Risk Of Explsion ?

My local Church is supplied with gas via what looks like a 2" steel pipe. Obviously there is a manual shut off valve on the inlet pipe.
On the other side of the meter, there is also a manual shut off valve and also an electronic emergency shut off valve.
I was doing some work in the boiler house recently and caught my arm on electronic valve. It was so hot that it burnt my arm, no too badly but bad enough.
Making enquiries with the Church Secretary, he told me that it had always been hot and that he was told it was because of the solenoid running all the time and that it was like this since installation some 16 years ago.
My questions:
A..... Should the (Solenoid) valve ever get hot like this. B..... What are the risks of an explosion because of it being so hot. C..... I know on domestic systems that anything after the meter is the responsibility of the Householder. Is it the same for a Church, which I presume comes under commercial installations.
I can supply a photograph if needed.
Kindest regards,
Jim
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"the_constructor" wrote:

Regarding B, I would think that a flame or spark would be needed to ignite gas. I am curious whether the service engineer was aware of this valve being so hot at any of the annual inspections/services, and who told the Church Secretary that the valve has always been hot and the reason for this (whether this person was competent regarding this installation). If the valve is supposed to be so hot I wonder why a safety notice hasn't been put in place to warn of the danger of burns or better still a protective barrier fixed in place to prevent burns. Church premises are not exempt from health and safety regulations and obligations.
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On Jul 20, 3:44 pm, "the_constructor"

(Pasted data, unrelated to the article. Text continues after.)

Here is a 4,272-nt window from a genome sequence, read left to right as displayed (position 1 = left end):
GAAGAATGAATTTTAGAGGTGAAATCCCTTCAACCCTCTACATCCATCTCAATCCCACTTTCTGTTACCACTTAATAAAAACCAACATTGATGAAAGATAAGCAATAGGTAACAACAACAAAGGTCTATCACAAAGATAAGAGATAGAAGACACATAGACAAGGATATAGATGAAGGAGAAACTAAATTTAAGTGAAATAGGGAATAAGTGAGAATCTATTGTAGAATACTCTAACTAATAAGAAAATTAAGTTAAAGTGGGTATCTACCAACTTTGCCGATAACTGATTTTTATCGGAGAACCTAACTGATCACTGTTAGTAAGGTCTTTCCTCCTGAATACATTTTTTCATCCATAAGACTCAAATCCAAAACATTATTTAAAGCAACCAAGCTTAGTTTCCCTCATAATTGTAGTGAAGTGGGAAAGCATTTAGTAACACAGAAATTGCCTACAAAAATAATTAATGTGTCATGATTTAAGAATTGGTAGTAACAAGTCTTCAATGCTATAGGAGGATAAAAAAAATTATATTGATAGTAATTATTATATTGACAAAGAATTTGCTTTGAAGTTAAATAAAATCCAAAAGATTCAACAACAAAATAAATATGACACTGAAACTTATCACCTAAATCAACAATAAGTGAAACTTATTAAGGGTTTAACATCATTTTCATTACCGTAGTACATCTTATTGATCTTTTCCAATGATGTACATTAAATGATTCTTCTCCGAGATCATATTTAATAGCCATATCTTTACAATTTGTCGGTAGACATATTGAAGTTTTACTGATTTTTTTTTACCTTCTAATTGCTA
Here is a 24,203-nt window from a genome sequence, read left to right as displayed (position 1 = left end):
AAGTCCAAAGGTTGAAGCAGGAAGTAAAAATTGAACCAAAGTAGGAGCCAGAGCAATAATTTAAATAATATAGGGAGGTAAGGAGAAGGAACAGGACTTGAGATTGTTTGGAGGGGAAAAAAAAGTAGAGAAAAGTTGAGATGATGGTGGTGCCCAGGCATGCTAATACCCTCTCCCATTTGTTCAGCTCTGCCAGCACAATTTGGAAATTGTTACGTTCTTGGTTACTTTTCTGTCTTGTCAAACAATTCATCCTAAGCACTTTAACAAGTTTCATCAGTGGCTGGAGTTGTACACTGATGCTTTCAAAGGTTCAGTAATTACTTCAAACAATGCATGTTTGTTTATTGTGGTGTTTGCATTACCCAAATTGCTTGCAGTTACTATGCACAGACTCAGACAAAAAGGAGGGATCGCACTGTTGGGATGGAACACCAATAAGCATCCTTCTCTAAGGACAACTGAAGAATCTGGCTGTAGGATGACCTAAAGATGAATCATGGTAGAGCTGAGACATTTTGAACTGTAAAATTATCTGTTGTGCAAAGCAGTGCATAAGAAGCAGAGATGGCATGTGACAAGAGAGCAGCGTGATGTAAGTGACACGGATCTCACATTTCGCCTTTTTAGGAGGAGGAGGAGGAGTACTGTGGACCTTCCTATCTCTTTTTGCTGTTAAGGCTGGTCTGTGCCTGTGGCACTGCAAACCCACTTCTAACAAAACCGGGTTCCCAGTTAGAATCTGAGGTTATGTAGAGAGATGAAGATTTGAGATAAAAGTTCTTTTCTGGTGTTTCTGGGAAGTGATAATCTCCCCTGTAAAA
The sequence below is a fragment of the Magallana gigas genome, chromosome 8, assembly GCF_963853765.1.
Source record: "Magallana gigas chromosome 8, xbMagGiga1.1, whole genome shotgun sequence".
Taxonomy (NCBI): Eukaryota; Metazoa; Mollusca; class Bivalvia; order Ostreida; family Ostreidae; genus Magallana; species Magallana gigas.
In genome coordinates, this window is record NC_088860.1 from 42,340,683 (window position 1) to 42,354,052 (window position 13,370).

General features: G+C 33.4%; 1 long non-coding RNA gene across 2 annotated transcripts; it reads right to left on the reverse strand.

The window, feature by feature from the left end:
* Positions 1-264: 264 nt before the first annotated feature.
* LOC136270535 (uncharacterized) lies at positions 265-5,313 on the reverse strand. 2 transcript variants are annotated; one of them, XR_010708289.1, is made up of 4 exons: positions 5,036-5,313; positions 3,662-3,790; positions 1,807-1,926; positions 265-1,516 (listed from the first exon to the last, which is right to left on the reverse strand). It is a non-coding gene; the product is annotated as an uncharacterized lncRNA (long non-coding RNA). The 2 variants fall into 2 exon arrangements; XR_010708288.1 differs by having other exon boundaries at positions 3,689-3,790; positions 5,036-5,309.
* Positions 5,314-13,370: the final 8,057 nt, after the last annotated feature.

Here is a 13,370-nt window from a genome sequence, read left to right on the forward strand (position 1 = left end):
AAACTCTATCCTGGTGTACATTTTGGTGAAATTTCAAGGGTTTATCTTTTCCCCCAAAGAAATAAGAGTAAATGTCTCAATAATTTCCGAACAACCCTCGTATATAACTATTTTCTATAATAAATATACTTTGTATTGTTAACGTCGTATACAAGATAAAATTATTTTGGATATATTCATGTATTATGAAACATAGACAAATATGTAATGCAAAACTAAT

The valve will close off the gas supply when the electrical circuit is interrupted either by a thermal switch or manual emergency button. Sometimes a series of such devices if in a large boilerhouse or multiple boilers and interlocking with the fire alarm system is also common. The valve will also close under power failure conditions and may require manual resetting. the solenoid will be warm and some people could consider it hot. If you are seriously worried try phoning the valve manufacturers technical department for advice. If its been like it for 16 years the risk must be low.
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On 20/07/2011 15:44, the_constructor wrote:

Probably, although that depends upon exactly how hot it is. You can get burns from anything above 43C, although an immediate burn from a passing contact suggests it is rather higher.

In the absence of a leak, none. If there is a leak, there will still not be an explosion unless the ratio of gas to air is in the right range (c5%-15% gas IIRC). Even then, the maximum permitted surface temperature of electrical equipment operating in a town gas and air mixture is 450C.

Sounds probable.
Colin Bignell